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An injured man is transported to Ibn al-Nafees hospital, after a bomb explosion in Baghdad, Iraq, on Monday, Nov. 3. Two bombs, one of them hidden in a trash can, exploded in a central Baghdad square Monday, killing six people and wounding 21 others, police said. AP / Khalid Mohammed



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An armed policeman stands guard as an Iraqi young girl look on, outside a hospital in the Dora neighborhood of Baghdad, Iraq on Sunday, Nov. 2. AP / Karim Kadim



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U.S and Iraqi army soldiers secure the area at the scene were bombs exploded, in Baghdad, Iraq on Tuesday, Nov. 4. Bombs exploded at a bus station and a small market in Baghdad, killing 15 people and wounding 29 others Tuesday, police and hospital officials said. Violence has dropped in Iraq since the U.S. military and Iraqi security forces have gained the upper hand against insurgents, but scattered attacks still occur almost daily. AP / Hadi Mizban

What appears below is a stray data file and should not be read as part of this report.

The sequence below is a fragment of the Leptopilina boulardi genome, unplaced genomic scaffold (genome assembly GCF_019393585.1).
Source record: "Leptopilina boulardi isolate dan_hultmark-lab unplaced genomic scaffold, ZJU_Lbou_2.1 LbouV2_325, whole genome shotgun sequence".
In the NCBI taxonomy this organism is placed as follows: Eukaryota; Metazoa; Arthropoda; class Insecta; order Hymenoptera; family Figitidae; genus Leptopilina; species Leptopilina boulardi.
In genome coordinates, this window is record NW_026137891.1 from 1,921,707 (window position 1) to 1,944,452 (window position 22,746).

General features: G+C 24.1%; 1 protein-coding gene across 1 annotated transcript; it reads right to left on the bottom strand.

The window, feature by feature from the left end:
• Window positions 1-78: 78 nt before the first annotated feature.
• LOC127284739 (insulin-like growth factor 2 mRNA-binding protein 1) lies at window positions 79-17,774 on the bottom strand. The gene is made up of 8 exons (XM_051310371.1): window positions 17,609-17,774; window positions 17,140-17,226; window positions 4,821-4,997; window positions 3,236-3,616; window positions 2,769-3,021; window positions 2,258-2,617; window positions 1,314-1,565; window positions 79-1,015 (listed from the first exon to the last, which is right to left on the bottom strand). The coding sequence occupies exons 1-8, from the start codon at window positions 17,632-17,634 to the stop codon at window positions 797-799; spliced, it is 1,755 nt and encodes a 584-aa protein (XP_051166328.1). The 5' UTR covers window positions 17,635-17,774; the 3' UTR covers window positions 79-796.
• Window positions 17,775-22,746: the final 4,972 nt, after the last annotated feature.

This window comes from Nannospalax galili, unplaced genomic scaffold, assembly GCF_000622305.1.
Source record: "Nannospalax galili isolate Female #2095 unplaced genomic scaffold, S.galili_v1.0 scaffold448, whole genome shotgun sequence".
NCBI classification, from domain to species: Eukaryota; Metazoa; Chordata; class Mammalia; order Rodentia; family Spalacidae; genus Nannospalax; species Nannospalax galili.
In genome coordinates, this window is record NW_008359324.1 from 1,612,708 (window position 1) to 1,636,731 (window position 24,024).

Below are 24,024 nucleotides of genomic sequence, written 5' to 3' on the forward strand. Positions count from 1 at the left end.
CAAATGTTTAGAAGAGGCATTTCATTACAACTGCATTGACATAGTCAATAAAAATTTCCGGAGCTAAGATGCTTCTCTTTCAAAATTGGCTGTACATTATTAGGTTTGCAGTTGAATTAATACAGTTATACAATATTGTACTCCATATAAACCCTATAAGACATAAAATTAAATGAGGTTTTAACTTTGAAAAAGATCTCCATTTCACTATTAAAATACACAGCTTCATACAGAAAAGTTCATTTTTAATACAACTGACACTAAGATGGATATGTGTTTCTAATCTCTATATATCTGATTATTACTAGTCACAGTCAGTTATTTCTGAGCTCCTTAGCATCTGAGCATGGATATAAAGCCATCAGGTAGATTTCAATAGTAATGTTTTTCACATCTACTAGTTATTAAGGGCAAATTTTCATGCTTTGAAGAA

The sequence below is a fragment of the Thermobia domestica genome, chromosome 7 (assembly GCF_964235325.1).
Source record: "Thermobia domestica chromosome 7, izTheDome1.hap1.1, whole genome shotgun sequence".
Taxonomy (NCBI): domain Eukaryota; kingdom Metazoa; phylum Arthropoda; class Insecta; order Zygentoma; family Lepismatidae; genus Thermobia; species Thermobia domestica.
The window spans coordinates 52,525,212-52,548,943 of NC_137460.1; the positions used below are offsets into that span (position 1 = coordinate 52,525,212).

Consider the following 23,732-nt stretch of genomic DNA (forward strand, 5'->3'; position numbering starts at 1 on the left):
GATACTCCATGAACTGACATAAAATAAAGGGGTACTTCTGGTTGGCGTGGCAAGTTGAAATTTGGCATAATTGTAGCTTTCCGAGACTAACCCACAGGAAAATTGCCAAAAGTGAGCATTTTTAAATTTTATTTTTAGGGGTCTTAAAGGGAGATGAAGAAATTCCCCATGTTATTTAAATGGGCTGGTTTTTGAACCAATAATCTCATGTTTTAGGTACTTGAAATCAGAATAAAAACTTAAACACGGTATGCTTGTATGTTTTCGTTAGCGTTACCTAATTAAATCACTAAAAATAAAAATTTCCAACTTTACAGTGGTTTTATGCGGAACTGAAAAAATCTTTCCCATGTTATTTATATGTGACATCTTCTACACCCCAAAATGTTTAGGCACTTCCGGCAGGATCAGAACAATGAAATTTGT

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-U.S. Army Sgt. 1st. Class George Fitzke of Attack Company, 2nd Battalion, 502nd Infantry Regiment, photographs a man's identification card during a search of his house in Iskandariyah, 30 miles south of Baghdad on Monday, Sept. 22. AP / Maya Alleruzzo



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U.S. Army Cpl. Sean Morton, 25, from Boston, Mass., left, assigned to Killer Troop, 3rd Squadron, 3rd Armored Cavalry Regiment, patrols in Mosul, Iraq on Friday, Oct. 24. AP / Maya Alleruzzo



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U.S. Army Sgt. Patrick Kopecky, 24, from Manitowoc, Wis., left, phones home as a television broadcasts U.S. President-elect Barack Obama's acceptance speech at Forward Operating Base Marez in Mosul, 360 kilometers 225 miles northwest of Baghdad, Iraq on Wednesday, Nov. 5. AP / Maya Alleruzzo